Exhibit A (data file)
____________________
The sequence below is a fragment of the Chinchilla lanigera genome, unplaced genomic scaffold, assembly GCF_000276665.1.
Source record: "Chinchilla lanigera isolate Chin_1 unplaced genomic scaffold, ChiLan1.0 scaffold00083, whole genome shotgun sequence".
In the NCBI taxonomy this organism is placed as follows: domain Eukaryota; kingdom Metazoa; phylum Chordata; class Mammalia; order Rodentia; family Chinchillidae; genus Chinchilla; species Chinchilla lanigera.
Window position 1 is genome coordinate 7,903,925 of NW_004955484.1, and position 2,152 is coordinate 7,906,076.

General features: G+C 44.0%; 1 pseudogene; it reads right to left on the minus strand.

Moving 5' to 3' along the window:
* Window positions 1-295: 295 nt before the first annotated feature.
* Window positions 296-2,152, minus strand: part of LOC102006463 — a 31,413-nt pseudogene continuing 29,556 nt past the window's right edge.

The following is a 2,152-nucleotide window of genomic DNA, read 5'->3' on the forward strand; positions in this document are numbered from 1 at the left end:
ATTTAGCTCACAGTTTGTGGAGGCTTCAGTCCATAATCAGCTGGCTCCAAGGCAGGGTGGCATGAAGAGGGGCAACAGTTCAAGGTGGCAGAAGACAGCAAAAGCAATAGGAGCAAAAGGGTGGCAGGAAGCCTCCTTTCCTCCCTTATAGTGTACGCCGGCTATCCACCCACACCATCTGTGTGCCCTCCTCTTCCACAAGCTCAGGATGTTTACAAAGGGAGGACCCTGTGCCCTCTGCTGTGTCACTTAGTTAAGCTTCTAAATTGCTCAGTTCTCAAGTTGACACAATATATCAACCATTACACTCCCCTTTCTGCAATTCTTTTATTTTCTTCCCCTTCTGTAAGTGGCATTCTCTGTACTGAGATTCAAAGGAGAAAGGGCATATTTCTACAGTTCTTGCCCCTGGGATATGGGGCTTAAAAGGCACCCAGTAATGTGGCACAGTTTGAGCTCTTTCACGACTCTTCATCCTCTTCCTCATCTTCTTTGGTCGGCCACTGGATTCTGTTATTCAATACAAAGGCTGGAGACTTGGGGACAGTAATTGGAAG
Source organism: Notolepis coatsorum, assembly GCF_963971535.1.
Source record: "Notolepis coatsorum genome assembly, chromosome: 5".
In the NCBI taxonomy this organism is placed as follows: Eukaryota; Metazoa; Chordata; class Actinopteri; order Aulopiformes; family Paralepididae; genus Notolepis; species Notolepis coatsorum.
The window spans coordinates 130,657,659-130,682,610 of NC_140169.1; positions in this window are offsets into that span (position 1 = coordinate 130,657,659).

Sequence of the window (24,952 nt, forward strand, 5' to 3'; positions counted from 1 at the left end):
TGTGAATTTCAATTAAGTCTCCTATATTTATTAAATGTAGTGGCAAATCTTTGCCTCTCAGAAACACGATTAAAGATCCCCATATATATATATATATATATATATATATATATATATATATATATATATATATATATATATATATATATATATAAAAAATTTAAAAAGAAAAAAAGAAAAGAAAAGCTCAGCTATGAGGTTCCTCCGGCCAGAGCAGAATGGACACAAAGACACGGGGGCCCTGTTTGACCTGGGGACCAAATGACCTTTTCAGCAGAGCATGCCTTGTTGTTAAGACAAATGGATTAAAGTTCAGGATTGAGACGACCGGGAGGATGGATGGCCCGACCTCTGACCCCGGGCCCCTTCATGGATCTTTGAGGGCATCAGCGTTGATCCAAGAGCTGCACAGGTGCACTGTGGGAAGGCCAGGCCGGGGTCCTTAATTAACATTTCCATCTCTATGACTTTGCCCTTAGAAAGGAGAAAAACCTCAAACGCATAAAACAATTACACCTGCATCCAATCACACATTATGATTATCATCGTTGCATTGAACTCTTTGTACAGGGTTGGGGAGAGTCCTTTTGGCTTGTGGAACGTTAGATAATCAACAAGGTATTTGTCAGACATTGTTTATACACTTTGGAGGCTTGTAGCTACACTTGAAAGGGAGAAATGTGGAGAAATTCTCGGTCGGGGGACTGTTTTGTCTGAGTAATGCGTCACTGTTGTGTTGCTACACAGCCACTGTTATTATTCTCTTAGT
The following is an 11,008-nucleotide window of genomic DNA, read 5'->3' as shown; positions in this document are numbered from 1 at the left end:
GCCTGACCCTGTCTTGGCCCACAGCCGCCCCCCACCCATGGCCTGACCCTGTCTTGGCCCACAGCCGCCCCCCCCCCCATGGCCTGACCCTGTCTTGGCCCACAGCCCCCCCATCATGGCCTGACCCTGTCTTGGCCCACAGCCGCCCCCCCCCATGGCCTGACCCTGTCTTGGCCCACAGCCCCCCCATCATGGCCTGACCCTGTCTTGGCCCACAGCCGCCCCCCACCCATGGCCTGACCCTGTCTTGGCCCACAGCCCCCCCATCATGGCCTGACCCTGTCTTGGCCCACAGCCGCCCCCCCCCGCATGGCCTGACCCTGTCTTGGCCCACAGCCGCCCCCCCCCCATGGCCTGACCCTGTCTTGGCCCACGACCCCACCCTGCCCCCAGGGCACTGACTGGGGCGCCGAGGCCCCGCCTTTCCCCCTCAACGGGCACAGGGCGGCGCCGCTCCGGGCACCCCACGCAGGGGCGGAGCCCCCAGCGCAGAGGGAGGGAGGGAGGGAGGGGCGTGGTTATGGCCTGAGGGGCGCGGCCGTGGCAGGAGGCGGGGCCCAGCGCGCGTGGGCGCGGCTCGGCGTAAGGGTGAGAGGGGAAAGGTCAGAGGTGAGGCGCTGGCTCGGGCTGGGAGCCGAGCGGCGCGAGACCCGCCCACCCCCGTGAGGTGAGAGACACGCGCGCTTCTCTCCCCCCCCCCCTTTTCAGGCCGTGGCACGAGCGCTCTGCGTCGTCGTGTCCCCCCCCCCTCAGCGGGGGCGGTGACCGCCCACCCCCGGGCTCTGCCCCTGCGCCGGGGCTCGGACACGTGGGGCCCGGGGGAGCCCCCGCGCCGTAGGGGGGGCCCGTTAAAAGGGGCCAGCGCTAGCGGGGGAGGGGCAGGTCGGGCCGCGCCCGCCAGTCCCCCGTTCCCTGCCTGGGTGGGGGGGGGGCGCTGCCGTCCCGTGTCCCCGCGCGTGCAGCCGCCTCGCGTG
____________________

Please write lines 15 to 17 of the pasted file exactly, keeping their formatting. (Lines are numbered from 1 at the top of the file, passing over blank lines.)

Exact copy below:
Sequence of the window (24,952 nt, forward strand, 5' to 3'; positions counted from 1 at the left end):
TGTGAATTTCAATTAAGTCTCCTATATTTATTAAATGTAGTGGCAAATCTTTGCCTCTCAGAAACACGATTAAAGATCCCCATATATATATATATATATATATATATATATATATATATATATATATATATATATATATATATATATATATATAAAAAATTTAAAAAGAAAAAAAGAAAAGAAAAGCTCAGCTATGAGGTTCCTCCGGCCAGAGCAGAATGGACACAAAGACACGGGGGCCCTGTTTGACCTGGGGACCAAATGACCTTTTCAGCAGAGCATGCCTTGTTGTTAAGACAAATGGATTAAAGTTCAGGATTGAGACGACCGGGAGGATGGATGGCCCGACCTCTGACCCCGGGCCCCTTCATGGATCTTTGAGGGCATCAGCGTTGATCCAAGAGCTGCACAGGTGCACTGTGGGAAGGCCAGGCCGGGGTCCTTAATTAACATTTCCATCTCTATGACTTTGCCCTTAGAAAGGAGAAAAACCTCAAACGCATAAAACAATTACACCTGCATCCAATCACACATTATGATTATCATCGTTGCATTGAACTCTTTGTACAGGGTTGGGGAGAGTCCTTTTGGCTTGTGGAACGTTAGATAATCAACAAGGTATTTGTCAGACATTGTTTATACACTTTGGAGGCTTGTAGCTACACTTGAAAGGGAGAAATGTGGAGAAATTCTCGGTCGGGGGACTGTTTTGTCTGAGTAATGCGTCACTGTTGTGTTGCTACACAGCCACTGTTATTATTCTCTTAGT
The following is an 11,008-nucleotide window of genomic DNA, read 5'->3' as shown; positions in this document are numbered from 1 at the left end: